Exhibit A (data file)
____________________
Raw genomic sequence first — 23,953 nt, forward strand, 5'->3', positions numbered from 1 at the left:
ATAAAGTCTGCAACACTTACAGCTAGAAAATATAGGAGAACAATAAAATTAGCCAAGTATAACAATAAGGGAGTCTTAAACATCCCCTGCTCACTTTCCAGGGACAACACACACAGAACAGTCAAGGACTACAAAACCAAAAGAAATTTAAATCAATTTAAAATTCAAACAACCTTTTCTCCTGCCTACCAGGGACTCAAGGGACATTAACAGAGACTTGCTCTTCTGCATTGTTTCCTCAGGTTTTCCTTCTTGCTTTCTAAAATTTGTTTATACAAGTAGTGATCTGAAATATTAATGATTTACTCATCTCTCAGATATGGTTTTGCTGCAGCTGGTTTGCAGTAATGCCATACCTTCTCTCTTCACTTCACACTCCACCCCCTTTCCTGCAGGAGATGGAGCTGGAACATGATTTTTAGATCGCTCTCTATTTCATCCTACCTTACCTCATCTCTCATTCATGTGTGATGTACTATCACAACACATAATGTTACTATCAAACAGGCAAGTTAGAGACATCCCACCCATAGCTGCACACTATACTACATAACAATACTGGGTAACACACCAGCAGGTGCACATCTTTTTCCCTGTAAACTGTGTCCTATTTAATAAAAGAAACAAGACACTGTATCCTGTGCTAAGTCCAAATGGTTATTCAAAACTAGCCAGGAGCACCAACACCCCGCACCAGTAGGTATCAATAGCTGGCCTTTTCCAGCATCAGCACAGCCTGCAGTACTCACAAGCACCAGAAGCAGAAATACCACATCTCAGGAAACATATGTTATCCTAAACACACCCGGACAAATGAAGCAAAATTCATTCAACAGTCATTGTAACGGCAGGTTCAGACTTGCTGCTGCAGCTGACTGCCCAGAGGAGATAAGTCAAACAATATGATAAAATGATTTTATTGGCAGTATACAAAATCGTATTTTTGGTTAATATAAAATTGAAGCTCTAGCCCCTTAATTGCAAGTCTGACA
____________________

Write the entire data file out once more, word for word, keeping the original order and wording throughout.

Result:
Raw genomic sequence first — 23,953 nt, forward strand, 5'->3', positions numbered from 1 at the left:
ATAAAGTCTGCAACACTTACAGCTAGAAAATATAGGAGAACAATAAAATTAGCCAAGTATAACAATAAGGGAGTCTTAAACATCCCCTGCTCACTTTCCAGGGACAACACACACAGAACAGTCAAGGACTACAAAACCAAAAGAAATTTAAATCAATTTAAAATTCAAACAACCTTTTCTCCTGCCTACCAGGGACTCAAGGGACATTAACAGAGACTTGCTCTTCTGCATTGTTTCCTCAGGTTTTCCTTCTTGCTTTCTAAAATTTGTTTATACAAGTAGTGATCTGAAATATTAATGATTTACTCATCTCTCAGATATGGTTTTGCTGCAGCTGGTTTGCAGTAATGCCATACCTTCTCTCTTCACTTCACACTCCACCCCCTTTCCTGCAGGAGATGGAGCTGGAACATGATTTTTAGATCGCTCTCTATTTCATCCTACCTTACCTCATCTCTCATTCATGTGTGATGTACTATCACAACACATAATGTTACTATCAAACAGGCAAGTTAGAGACATCCCACCCATAGCTGCACACTATACTACATAACAATACTGGGTAACACACCAGCAGGTGCACATCTTTTTCCCTGTAAACTGTGTCCTATTTAATAAAAGAAACAAGACACTGTATCCTGTGCTAAGTCCAAATGGTTATTCAAAACTAGCCAGGAGCACCAACACCCCGCACCAGTAGGTATCAATAGCTGGCCTTTTCCAGCATCAGCACAGCCTGCAGTACTCACAAGCACCAGAAGCAGAAATACCACATCTCAGGAAACATATGTTATCCTAAACACACCCGGACAAATGAAGCAAAATTCATTCAACAGTCATTGTAACGGCAGGTTCAGACTTGCTGCTGCAGCTGACTGCCCAGAGGAGATAAGTCAAACAATATGATAAAATGATTTTATTGGCAGTATACAAAATCGTATTTTTGGTTAATATAAAATTGAAGCTCTAGCCCCTTAATTGCAAGTCTGACA